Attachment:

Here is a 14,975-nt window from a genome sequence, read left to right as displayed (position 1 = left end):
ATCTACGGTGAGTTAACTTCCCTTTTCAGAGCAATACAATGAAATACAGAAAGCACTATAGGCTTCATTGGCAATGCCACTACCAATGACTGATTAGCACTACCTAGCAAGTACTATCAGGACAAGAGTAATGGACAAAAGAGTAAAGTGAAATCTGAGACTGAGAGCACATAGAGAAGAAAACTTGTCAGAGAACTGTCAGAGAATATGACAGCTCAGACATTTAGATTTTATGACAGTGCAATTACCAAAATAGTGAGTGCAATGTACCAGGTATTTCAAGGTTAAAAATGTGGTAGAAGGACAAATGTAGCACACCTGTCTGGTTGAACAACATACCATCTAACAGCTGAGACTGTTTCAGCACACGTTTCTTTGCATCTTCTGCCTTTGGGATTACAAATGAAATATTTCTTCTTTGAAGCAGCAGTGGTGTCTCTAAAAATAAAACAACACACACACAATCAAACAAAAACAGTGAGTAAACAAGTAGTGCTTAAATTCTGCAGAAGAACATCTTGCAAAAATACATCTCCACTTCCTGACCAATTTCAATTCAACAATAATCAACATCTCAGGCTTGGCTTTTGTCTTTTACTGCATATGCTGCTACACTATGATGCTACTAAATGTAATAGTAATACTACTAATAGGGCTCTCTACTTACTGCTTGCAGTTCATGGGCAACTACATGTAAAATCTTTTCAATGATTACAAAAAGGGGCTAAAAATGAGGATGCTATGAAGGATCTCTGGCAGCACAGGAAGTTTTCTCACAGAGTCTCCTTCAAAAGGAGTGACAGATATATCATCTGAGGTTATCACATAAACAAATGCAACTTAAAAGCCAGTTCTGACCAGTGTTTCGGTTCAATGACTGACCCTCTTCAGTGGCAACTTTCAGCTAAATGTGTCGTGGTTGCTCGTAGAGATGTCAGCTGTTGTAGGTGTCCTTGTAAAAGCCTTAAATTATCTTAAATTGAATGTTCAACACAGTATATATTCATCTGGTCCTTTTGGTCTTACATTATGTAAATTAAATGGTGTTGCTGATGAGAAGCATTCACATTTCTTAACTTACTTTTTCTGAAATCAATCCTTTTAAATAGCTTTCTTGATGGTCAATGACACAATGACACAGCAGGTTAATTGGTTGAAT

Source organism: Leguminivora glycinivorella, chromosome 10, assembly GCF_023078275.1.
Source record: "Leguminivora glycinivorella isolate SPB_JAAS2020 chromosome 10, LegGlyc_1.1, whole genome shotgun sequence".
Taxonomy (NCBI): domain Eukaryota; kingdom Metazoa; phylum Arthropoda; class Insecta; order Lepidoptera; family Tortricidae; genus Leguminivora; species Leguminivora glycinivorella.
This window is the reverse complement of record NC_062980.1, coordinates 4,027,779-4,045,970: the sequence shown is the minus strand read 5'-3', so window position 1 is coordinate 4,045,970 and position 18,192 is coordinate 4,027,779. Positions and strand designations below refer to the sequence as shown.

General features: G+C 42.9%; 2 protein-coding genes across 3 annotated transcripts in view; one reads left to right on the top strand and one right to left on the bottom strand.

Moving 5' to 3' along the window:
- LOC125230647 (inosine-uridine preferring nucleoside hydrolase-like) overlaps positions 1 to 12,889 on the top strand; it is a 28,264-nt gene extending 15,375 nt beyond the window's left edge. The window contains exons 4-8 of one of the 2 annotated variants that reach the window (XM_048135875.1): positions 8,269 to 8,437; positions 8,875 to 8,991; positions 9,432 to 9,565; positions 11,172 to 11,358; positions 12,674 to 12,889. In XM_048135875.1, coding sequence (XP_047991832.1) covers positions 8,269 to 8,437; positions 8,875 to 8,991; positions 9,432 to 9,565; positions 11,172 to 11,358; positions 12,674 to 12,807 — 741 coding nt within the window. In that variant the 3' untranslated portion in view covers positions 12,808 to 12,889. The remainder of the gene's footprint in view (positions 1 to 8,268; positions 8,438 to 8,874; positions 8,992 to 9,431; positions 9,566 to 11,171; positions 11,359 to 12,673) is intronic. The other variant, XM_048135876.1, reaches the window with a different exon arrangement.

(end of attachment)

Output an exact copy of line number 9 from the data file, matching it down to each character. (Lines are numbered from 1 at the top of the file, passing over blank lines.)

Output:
- LOC125230647 (inosine-uridine preferring nucleoside hydrolase-like) overlaps positions 1 to 12,889 on the top strand; it is a 28,264-nt gene extending 15,375 nt beyond the window's left edge. The window contains exons 4-8 of one of the 2 annotated variants that reach the window (XM_048135875.1): positions 8,269 to 8,437; positions 8,875 to 8,991; positions 9,432 to 9,565; positions 11,172 to 11,358; positions 12,674 to 12,889. In XM_048135875.1, coding sequence (XP_047991832.1) covers positions 8,269 to 8,437; positions 8,875 to 8,991; positions 9,432 to 9,565; positions 11,172 to 11,358; positions 12,674 to 12,807 — 741 coding nt within the window. In that variant the 3' untranslated portion in view covers positions 12,808 to 12,889. The remainder of the gene's footprint in view (positions 1 to 8,268; positions 8,438 to 8,874; positions 8,992 to 9,431; positions 9,566 to 11,171; positions 11,359 to 12,673) is intronic. The other variant, XM_048135876.1, reaches the window with a different exon arrangement.